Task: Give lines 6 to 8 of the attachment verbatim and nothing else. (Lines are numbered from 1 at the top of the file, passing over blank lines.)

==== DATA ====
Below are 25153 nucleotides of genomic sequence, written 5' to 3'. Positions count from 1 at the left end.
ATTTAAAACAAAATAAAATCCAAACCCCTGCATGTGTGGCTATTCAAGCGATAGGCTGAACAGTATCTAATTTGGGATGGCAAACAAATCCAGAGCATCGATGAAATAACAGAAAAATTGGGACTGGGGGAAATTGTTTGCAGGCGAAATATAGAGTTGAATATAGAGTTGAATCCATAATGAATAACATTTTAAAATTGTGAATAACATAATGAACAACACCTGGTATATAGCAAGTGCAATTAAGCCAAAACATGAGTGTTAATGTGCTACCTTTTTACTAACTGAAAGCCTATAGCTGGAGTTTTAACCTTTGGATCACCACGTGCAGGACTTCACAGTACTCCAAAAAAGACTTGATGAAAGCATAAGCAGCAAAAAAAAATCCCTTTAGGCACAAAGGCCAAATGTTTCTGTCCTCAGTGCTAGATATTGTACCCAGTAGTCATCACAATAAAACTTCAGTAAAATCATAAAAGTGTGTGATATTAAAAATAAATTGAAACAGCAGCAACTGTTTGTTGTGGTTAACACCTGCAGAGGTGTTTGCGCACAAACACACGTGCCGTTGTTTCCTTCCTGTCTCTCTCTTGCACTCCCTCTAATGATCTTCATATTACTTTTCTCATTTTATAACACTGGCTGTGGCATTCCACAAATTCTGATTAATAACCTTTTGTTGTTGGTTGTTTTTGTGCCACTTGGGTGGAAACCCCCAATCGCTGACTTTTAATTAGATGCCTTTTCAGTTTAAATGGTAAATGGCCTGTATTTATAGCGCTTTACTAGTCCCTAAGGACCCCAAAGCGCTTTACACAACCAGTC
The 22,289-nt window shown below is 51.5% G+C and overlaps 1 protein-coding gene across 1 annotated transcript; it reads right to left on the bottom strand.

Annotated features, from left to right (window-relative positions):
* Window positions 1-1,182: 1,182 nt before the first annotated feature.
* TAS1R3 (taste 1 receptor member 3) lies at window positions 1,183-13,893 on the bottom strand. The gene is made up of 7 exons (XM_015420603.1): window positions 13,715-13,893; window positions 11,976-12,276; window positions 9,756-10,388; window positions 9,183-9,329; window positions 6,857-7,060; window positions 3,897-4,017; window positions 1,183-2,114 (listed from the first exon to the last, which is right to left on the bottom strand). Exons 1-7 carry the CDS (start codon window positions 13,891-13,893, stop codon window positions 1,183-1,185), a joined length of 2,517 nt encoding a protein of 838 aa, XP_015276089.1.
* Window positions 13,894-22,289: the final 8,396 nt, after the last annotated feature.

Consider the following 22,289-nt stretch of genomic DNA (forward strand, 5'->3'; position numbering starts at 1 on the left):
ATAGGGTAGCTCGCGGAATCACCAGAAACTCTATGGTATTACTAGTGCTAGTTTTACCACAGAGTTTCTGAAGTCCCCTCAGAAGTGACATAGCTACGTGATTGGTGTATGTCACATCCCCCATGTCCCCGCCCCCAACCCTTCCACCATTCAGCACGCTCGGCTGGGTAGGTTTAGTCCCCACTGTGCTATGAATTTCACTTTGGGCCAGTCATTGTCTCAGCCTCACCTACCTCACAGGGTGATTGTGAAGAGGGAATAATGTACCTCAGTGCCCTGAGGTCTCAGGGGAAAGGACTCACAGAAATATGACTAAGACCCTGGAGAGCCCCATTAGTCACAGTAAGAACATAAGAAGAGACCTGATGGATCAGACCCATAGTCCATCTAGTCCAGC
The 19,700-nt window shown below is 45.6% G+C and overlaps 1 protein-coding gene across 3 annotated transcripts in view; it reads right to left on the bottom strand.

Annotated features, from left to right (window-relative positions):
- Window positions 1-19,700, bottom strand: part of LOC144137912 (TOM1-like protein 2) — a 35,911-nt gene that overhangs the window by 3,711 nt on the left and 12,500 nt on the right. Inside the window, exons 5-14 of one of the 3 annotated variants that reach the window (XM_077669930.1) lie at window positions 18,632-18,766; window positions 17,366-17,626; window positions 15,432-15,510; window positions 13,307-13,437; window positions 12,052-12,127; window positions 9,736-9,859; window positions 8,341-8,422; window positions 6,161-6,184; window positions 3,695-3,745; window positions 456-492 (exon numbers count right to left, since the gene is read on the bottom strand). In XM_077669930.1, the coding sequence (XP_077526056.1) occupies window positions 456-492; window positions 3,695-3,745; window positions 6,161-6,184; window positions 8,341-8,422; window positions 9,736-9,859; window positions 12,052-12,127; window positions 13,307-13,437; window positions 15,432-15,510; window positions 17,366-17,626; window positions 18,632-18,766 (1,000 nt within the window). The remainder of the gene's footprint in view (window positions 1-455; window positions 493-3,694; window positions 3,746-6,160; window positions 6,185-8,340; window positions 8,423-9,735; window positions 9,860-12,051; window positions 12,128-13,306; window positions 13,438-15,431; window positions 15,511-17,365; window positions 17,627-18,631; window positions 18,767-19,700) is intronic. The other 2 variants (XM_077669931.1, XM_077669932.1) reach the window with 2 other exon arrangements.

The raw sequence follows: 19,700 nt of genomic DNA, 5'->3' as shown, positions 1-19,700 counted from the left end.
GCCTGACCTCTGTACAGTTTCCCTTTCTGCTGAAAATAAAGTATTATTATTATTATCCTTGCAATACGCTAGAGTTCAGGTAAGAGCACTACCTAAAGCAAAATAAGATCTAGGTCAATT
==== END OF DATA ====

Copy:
* TAS1R3 (taste 1 receptor member 3) lies at window positions 1,183-13,893 on the bottom strand. The gene is made up of 7 exons (XM_015420603.1): window positions 13,715-13,893; window positions 11,976-12,276; window positions 9,756-10,388; window positions 9,183-9,329; window positions 6,857-7,060; window positions 3,897-4,017; window positions 1,183-2,114 (listed from the first exon to the last, which is right to left on the bottom strand). Exons 1-7 carry the CDS (start codon window positions 13,891-13,893, stop codon window positions 1,183-1,185), a joined length of 2,517 nt encoding a protein of 838 aa, XP_015276089.1.
* Window positions 13,894-22,289: the final 8,396 nt, after the last annotated feature.

Consider the following 22,289-nt stretch of genomic DNA (forward strand, 5'->3'; position numbering starts at 1 on the left):